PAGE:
C_Roll’s review published on Letterboxd:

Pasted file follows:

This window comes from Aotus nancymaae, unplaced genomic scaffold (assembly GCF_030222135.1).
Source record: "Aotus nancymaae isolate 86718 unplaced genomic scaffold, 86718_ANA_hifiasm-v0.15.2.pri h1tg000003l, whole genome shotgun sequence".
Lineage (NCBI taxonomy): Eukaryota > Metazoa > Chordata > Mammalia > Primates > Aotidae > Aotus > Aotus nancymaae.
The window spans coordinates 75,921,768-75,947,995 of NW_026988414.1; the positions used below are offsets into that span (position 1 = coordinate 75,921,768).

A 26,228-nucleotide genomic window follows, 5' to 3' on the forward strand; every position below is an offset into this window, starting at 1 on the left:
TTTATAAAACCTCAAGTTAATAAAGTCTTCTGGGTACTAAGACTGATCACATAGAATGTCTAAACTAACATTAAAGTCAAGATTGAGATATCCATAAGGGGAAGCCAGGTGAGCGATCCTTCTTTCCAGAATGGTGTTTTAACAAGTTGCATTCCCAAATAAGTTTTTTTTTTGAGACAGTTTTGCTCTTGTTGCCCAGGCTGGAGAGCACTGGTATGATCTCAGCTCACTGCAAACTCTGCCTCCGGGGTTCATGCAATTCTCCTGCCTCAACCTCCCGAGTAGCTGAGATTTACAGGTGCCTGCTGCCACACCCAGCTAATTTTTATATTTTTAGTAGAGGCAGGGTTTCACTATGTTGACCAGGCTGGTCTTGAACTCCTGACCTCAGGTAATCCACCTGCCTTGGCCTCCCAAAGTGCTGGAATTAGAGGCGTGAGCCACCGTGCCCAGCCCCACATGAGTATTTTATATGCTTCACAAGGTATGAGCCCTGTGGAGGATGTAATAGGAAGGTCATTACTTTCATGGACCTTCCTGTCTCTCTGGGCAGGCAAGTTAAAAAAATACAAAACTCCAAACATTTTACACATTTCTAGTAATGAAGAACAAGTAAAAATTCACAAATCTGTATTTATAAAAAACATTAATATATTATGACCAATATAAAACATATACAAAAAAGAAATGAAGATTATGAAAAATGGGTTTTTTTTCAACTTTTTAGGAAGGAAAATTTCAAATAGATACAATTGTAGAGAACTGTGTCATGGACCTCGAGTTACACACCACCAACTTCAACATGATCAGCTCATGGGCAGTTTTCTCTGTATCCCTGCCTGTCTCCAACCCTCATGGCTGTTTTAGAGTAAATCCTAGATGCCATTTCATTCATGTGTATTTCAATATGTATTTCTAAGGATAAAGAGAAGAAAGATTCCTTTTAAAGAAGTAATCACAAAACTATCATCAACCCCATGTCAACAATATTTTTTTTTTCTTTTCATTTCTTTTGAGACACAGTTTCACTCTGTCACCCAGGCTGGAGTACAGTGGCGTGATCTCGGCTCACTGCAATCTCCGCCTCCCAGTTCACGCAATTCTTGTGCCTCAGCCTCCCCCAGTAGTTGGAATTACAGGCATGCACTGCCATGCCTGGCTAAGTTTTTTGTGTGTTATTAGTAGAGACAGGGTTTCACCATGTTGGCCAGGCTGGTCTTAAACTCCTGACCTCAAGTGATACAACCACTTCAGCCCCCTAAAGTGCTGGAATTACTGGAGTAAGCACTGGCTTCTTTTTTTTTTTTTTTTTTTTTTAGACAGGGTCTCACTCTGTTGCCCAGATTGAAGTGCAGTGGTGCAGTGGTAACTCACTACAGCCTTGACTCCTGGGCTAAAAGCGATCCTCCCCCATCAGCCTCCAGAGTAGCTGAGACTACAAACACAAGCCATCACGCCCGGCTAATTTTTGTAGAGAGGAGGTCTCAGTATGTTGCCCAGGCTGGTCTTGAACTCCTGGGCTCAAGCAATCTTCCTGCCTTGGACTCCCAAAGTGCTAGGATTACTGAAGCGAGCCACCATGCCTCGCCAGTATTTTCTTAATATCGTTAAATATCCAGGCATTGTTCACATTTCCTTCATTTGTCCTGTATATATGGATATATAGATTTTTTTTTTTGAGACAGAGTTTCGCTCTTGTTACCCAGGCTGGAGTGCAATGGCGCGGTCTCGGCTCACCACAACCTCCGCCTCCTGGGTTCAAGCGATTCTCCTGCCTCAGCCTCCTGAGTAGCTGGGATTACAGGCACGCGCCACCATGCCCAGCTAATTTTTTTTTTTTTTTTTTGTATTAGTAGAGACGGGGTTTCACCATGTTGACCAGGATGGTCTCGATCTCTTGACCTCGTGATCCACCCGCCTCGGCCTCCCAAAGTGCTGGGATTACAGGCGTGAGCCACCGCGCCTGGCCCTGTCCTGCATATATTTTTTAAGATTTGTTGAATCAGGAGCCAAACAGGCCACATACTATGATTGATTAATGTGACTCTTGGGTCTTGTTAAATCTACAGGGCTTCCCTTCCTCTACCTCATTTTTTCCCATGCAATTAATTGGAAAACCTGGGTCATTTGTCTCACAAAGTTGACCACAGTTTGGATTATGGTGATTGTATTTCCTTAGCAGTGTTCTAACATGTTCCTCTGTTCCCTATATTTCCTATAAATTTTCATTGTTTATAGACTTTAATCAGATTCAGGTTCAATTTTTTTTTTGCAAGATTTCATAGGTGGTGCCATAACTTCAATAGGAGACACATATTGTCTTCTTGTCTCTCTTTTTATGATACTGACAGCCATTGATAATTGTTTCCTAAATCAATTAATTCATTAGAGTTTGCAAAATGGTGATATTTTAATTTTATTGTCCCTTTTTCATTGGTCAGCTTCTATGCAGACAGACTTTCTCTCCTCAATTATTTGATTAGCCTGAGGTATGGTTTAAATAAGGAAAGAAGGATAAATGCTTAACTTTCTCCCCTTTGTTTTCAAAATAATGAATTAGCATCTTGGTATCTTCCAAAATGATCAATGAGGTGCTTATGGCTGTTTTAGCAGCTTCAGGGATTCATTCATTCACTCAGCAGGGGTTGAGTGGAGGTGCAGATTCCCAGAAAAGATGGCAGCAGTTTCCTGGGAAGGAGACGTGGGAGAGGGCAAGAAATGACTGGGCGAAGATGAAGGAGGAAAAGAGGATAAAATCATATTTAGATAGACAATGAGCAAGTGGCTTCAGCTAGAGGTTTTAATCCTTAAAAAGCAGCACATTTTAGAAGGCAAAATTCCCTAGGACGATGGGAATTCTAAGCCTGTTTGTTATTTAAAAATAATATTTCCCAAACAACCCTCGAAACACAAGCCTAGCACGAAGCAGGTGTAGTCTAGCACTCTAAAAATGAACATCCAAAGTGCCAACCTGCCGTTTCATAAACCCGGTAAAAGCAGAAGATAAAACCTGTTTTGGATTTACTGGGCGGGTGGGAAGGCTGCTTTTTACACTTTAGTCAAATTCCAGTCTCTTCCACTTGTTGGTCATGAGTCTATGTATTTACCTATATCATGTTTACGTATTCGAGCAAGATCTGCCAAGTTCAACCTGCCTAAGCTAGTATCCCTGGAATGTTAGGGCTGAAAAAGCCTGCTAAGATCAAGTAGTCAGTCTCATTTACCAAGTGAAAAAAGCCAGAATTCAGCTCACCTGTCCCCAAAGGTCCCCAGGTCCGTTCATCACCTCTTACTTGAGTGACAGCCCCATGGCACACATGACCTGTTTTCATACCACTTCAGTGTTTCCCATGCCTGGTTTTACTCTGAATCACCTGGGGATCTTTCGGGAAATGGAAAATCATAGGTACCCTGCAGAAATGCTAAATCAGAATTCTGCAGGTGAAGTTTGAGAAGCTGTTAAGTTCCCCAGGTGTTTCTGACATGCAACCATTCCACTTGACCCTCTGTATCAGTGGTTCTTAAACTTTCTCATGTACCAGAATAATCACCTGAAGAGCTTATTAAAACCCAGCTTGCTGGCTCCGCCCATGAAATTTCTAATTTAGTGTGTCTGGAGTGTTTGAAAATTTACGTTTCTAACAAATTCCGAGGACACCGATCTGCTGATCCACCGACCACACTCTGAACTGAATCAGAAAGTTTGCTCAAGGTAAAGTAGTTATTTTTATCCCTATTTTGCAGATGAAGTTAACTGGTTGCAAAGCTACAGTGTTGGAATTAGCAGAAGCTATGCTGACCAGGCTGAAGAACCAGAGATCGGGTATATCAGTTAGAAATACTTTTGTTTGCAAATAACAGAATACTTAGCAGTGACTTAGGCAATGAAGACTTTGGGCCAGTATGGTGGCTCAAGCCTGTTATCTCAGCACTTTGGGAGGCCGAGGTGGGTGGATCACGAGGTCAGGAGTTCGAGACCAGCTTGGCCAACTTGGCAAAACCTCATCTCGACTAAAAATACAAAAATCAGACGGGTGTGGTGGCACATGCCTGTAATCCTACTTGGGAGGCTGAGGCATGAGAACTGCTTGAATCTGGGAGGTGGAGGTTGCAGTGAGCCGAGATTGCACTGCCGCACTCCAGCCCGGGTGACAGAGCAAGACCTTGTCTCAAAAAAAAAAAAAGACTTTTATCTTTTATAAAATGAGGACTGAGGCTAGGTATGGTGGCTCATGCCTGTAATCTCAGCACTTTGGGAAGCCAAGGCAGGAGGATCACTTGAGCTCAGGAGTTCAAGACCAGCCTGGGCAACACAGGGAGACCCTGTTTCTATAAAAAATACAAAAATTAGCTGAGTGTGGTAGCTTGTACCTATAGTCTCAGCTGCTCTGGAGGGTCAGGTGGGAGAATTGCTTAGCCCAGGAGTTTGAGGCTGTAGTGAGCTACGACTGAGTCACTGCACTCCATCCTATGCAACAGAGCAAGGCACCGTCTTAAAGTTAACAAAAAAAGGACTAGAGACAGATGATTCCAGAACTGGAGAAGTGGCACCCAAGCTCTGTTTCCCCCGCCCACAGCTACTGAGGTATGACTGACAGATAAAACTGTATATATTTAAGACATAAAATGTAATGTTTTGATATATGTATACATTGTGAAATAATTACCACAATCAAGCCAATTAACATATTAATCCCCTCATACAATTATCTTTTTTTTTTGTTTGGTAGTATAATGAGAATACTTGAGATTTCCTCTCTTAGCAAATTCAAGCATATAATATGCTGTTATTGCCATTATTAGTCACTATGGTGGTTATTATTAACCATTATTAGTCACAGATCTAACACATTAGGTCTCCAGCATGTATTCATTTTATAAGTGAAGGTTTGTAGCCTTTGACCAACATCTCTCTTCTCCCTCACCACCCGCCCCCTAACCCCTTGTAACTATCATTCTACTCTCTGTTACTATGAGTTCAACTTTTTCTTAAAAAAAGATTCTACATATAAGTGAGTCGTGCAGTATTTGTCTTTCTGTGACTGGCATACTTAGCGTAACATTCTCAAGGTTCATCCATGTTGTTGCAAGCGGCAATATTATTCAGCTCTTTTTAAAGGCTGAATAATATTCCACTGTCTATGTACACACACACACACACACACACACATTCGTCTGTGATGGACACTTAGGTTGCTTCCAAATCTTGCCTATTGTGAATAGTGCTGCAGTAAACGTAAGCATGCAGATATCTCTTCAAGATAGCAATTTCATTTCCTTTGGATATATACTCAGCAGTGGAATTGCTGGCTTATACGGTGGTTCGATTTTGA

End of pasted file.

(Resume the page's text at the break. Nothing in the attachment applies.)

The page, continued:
Arriving on a wave of hype since its Palme d’Or win in May, Bong Joon-ho’s Parasite is every bit as mesmerizing as the buzz surrounding it suggests. With a razor-sharp script and excellent contributions from all players involved on both sides of the camera, it sunk its hooks into me within the opening minutes and never let go. Bong aims for many thematic and aesthetic targets over the course of the film, and he hits virtually every one with stunning precision. As a satire on social climbing and the aloofness of the upper class, it’s dead-on and has parallels to the American Dream that American viewers are unlikely to miss; as a dark comedy, it’s often laugh-aloud hilarious in its audacity; as a thriller, it has brilliantly-executed moments of tension and surprises that genuinely caught me off-guard; and as a drama about family dynamics, it has tender moments that stand out all the more because of how they’re juxtaposed with so much cynicism elsewhere in the film. Handling so many different tones is an immensely difficult balancing act, yet Bong handles all of it so skillfully that he makes it feel effortless. Though I often had the sense that something horrible was just seconds away from happening, the film plays its twists and turns close to the vest and I found myself surprised and startled by numerous developments. The acting is superb across the board, particularly from Song Kang-ho as the deceptive family’s patriarch and Cho Yeo-jeong as the naïve mother of the wealthy family. Song is convincing as an embattled opportunist who seems like he’s just one push away from cracking, and Cho’s obliviousness to the Kim family’s grifting and the ways in which her privilege have sealed her off from the real world often make for effective humor. Taken as a whole, Parasite covers so much ground and leaves viewers with so much to unpack that it’s tough not to get swept up in it as it runs and continue to ponder its messages and implications after it ends. It’s an experience unlike any other I’ve had at a movie this year.